I also bought a Sterk ultralight Bolt shroud $130, I will swap an MTN tactical ultralight bolt handle from another tikka. MTN a NewZealand brand . This is 3D printed from Titanium.

I could be into nearly $4000 when I finish but that’s cheaper than any off the shelf custom I’ve found. It’s maybe my one and only build. Sourcing the parts certainly helped getting a quick turn around from the gunsmith and I know him so that helped.
Sounds like one heck of a neat build, since this is the AR-15 forum I assume the OP was thinking more along those lines
 
D

Deleted member 103481

Guest
if it’s your only one, I’d at least buy the upper complete.

This going to be your only AR? Price range you’re looking to spend?
How handy are you?

*a complete upper from a reputable AR company, like BCM, geissele, solgw, DD, etc, WOA,CLE)
 
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Daves762

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Joined
May 7, 2011
Messages
383
Location
In a Free State
I've built all of mine. I've also torn apart many, many customer rifles, purchased and then modified to end up being what they wanted in the first place.
Figure out all the parts that you want and buy them. Then build exactly what you want from the start. It's cheaper. And you will learn everything you need to know about running the platform.
 

Jakeweb09

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Joined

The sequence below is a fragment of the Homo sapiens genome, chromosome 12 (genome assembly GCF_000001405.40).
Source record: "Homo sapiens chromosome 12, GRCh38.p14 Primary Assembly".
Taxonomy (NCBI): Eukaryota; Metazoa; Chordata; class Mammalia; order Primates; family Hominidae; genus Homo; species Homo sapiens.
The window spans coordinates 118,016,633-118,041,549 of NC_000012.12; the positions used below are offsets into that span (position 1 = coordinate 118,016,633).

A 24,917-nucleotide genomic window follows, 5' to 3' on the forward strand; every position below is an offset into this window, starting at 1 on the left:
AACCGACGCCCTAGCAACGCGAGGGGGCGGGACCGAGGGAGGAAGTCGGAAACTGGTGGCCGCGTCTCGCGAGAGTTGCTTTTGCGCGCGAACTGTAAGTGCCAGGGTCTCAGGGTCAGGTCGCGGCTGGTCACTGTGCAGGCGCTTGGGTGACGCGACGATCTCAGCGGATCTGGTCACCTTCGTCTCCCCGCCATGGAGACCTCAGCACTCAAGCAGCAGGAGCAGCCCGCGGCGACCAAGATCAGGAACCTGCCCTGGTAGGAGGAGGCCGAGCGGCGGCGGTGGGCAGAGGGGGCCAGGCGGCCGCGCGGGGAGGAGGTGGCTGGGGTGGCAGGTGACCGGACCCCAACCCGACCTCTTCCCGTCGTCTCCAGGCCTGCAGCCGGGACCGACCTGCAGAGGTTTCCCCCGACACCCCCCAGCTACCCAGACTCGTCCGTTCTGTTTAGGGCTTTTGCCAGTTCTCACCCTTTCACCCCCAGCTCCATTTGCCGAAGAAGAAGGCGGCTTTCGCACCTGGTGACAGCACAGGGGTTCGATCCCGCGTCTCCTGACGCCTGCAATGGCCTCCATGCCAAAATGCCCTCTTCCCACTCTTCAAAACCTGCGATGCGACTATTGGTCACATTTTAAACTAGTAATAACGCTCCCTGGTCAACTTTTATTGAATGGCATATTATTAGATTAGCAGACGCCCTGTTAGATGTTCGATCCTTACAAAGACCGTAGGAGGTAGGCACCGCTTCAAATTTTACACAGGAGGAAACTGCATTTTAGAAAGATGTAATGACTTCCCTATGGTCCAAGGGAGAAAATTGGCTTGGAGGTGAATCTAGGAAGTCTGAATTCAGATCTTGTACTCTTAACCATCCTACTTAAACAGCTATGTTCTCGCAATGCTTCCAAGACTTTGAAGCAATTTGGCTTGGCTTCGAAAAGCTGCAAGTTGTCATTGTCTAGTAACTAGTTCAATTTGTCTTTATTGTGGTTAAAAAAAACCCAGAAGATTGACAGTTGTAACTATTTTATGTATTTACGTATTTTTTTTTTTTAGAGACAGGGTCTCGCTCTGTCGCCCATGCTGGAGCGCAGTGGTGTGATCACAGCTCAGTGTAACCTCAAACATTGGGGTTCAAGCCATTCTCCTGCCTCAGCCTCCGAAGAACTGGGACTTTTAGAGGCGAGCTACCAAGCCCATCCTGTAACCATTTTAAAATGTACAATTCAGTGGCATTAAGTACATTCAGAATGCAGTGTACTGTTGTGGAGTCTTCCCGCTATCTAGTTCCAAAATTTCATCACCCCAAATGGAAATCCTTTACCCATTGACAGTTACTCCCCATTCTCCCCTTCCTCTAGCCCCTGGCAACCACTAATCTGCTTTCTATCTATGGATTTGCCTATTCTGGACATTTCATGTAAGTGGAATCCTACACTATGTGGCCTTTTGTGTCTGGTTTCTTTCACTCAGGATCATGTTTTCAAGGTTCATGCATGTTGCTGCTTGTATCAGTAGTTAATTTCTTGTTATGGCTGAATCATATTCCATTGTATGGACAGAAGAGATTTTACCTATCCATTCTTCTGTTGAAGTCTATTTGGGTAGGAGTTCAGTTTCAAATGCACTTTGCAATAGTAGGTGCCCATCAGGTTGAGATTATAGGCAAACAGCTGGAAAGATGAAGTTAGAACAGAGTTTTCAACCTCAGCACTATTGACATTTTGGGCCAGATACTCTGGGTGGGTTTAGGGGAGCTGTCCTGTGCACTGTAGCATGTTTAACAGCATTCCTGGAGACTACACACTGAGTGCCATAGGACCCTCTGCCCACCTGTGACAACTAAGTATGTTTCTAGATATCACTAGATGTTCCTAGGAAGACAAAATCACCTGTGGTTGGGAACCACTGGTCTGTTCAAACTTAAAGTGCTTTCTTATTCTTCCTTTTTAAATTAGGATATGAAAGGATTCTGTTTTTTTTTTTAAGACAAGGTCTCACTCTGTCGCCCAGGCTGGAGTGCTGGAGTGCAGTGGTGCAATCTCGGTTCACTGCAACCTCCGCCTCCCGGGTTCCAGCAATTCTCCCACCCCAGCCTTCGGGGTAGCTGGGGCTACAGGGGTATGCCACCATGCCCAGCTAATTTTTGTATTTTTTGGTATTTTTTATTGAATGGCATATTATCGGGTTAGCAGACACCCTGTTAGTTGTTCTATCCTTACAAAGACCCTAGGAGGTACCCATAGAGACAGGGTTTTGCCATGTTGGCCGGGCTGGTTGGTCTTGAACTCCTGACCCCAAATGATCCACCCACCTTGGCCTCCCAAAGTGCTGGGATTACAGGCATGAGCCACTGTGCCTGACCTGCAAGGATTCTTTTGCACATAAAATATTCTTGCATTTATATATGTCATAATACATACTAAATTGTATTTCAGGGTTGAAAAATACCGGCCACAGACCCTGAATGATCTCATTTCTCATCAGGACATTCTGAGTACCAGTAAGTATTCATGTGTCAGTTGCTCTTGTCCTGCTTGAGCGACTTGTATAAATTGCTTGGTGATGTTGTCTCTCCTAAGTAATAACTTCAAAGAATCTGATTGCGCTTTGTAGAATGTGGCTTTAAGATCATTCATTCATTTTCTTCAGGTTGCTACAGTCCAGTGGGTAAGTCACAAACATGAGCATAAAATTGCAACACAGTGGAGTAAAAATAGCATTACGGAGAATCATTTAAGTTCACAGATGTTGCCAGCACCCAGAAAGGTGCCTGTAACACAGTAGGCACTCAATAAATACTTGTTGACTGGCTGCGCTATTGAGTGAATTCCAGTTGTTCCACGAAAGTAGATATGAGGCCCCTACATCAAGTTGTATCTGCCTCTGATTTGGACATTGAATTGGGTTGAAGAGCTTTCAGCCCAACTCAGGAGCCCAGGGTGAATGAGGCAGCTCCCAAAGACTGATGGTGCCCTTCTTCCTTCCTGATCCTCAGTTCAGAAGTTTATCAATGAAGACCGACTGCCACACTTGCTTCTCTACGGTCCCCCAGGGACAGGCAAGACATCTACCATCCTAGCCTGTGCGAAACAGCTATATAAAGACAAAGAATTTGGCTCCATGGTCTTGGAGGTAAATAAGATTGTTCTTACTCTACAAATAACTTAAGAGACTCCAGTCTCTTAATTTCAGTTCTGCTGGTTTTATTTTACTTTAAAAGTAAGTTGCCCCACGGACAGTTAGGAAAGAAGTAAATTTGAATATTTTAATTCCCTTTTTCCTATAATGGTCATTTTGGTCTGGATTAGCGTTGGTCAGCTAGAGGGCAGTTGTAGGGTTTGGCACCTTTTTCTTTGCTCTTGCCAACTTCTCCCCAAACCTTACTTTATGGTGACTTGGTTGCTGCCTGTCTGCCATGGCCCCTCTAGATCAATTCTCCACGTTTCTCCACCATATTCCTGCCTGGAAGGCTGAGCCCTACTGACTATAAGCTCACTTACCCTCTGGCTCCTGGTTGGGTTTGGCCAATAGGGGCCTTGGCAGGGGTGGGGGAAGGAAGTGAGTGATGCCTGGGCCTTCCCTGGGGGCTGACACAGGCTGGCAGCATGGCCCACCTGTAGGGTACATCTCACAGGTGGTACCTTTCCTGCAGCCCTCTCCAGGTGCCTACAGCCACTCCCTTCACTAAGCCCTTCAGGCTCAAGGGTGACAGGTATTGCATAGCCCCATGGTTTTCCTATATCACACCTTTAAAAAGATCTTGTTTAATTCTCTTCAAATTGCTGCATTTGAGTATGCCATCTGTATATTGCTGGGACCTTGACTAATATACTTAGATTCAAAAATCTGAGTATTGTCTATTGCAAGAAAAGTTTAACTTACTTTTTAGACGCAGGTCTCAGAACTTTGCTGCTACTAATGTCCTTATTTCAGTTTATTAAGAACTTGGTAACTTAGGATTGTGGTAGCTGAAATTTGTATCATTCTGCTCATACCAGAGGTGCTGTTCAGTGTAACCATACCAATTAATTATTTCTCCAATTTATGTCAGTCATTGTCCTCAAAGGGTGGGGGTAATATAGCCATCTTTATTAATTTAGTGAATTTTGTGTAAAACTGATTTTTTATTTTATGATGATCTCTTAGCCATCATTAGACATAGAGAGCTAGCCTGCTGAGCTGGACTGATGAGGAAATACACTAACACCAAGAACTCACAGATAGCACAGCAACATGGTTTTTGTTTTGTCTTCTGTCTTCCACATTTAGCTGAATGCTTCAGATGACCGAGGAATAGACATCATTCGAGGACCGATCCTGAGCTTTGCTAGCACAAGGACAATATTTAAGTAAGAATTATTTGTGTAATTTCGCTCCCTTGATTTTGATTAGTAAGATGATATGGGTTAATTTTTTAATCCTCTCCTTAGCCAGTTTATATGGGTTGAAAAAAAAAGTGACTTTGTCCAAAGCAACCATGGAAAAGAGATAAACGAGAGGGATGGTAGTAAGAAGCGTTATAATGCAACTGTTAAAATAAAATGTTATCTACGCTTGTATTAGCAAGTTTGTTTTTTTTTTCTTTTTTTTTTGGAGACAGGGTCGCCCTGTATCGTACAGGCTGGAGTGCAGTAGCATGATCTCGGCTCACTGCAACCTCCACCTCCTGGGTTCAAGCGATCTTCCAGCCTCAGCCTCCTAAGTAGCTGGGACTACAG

Feb 8, 2020
Messages
582
Location
Enumclaw washington
Building is a lot of fun and addicting, but also very time consuming and expensive. Factory makes some decent options but probably settling in many areas. Check the classified here as there are always beautiful rifles that actually hammer for less then the cost of building
 

birdiemc

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Joined
Jan 1, 2011
Messages
905
Location
San Antonio, TX
My approach was I bought stripped lower, lower kit, complete upper from then put it all together.
I liked doing that so I knew I had everything I possibly need to be able to sit down and put it all together.
Now with the experience of having done it once I feel like I can actually make a somewhat informed decision when it comes to picking which parts to buy for my next builds. I have 3 lowers sitting in the gun closet. I have a list of components I plan to buy and try on the first one, then adjust based off that experience for the 2nd one, and again on the third... maybe by that one I'll have a rifle that's worth a crap Haha
 

Ranger Rick

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Joined
Sep 6, 2019
Messages
488
Location
Idaho
I agree with birdiem. AR builds are loaded with options, accessories and upgrades. I‘ve built my hunting BA and also an AR. I am probably overly cautious, and it will take a little while (like some “honey do’s), but I am looking forward to my next build = a 6.5 PRC. Having an experienced friend and mentor is a big plus.
Building your own gun is a GREAT learning experience :)